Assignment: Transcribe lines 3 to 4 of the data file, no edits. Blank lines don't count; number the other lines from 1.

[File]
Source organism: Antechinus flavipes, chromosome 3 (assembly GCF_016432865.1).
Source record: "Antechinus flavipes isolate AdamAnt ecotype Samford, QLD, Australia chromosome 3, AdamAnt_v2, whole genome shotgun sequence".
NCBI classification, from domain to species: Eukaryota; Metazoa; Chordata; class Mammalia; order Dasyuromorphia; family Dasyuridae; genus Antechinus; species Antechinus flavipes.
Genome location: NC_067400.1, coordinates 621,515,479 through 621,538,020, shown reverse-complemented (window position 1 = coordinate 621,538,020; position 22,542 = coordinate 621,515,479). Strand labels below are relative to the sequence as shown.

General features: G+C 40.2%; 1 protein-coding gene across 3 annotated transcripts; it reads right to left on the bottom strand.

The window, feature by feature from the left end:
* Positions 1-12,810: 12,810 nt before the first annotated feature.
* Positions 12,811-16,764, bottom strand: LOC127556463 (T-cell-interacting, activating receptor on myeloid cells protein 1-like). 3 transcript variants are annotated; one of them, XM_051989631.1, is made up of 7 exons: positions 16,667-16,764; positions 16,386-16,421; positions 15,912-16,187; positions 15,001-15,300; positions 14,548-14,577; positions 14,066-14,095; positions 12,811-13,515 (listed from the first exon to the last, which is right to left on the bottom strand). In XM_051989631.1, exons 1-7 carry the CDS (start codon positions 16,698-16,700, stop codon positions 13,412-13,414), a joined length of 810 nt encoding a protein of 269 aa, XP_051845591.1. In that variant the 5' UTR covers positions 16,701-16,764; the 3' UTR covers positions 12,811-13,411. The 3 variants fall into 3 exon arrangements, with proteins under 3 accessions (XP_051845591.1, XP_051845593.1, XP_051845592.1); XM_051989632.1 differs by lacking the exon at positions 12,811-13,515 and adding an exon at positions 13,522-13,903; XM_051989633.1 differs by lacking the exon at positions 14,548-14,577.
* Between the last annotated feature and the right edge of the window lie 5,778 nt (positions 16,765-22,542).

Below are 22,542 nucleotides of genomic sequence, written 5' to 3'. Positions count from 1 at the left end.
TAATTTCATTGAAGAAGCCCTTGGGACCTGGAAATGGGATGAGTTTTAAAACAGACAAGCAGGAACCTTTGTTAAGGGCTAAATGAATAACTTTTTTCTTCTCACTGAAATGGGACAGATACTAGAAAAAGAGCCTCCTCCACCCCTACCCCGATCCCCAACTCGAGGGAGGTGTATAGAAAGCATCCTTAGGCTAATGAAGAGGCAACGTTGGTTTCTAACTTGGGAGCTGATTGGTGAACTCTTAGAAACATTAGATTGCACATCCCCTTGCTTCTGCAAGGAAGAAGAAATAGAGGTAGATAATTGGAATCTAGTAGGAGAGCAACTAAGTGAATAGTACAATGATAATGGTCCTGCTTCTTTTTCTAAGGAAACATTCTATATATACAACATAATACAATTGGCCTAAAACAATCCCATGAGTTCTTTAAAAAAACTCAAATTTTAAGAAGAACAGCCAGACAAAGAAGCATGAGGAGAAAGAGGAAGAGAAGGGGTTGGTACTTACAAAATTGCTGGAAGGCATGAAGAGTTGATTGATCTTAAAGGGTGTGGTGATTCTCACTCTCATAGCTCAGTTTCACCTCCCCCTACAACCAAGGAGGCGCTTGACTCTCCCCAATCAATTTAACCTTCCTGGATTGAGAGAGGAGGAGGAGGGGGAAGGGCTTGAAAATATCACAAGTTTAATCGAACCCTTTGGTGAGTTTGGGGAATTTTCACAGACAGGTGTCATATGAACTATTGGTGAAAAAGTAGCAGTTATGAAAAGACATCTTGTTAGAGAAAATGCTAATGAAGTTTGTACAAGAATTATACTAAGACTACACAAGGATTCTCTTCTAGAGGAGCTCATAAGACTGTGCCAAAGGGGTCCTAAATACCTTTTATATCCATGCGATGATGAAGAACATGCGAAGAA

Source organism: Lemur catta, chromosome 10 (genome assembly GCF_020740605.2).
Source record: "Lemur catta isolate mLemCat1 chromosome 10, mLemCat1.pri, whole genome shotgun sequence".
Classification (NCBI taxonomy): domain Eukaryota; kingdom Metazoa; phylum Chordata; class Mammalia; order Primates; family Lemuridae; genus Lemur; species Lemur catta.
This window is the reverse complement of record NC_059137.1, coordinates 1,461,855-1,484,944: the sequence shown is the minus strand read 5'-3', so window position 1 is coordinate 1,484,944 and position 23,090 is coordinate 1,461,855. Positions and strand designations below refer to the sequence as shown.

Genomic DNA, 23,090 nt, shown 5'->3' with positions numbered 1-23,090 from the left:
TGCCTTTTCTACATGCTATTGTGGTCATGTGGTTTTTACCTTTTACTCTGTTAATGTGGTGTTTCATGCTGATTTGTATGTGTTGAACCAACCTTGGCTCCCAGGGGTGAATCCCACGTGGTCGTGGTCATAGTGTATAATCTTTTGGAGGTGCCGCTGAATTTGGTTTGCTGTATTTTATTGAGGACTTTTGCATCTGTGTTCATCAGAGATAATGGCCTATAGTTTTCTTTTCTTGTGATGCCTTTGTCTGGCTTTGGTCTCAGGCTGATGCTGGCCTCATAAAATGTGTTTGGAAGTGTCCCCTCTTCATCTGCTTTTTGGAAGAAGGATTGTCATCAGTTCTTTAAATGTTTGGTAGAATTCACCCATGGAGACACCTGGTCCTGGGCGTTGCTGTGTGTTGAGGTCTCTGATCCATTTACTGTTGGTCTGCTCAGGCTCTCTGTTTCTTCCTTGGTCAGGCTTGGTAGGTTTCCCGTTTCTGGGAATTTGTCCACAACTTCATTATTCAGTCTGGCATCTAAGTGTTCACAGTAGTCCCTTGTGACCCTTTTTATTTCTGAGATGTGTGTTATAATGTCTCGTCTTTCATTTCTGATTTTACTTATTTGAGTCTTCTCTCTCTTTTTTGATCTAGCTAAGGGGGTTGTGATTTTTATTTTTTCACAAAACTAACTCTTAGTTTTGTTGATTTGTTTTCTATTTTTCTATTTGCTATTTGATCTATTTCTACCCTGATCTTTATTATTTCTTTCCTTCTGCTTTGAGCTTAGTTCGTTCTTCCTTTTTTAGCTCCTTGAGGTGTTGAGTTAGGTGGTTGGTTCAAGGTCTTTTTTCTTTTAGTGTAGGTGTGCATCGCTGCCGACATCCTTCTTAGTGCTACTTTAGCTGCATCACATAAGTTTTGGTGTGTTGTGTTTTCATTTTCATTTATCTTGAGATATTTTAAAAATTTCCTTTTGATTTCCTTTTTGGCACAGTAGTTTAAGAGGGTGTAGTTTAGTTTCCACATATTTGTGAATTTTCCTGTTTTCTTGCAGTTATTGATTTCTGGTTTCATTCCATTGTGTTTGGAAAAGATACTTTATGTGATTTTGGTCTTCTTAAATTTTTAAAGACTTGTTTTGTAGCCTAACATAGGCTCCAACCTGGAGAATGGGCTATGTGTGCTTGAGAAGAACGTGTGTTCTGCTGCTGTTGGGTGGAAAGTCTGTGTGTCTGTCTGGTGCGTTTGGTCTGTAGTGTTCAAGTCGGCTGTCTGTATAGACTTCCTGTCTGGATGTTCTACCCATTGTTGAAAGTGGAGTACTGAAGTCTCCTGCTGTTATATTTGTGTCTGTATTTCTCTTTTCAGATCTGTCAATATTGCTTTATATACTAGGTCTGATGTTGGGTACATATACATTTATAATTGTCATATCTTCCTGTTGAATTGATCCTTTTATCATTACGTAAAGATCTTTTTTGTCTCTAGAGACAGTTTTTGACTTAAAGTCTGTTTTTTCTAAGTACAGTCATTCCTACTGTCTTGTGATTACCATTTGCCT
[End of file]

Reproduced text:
NCBI classification, from domain to species: Eukaryota; Metazoa; Chordata; class Mammalia; order Dasyuromorphia; family Dasyuridae; genus Antechinus; species Antechinus flavipes.
Genome location: NC_067400.1, coordinates 621,515,479 through 621,538,020, shown reverse-complemented (window position 1 = coordinate 621,538,020; position 22,542 = coordinate 621,515,479). Strand labels below are relative to the sequence as shown.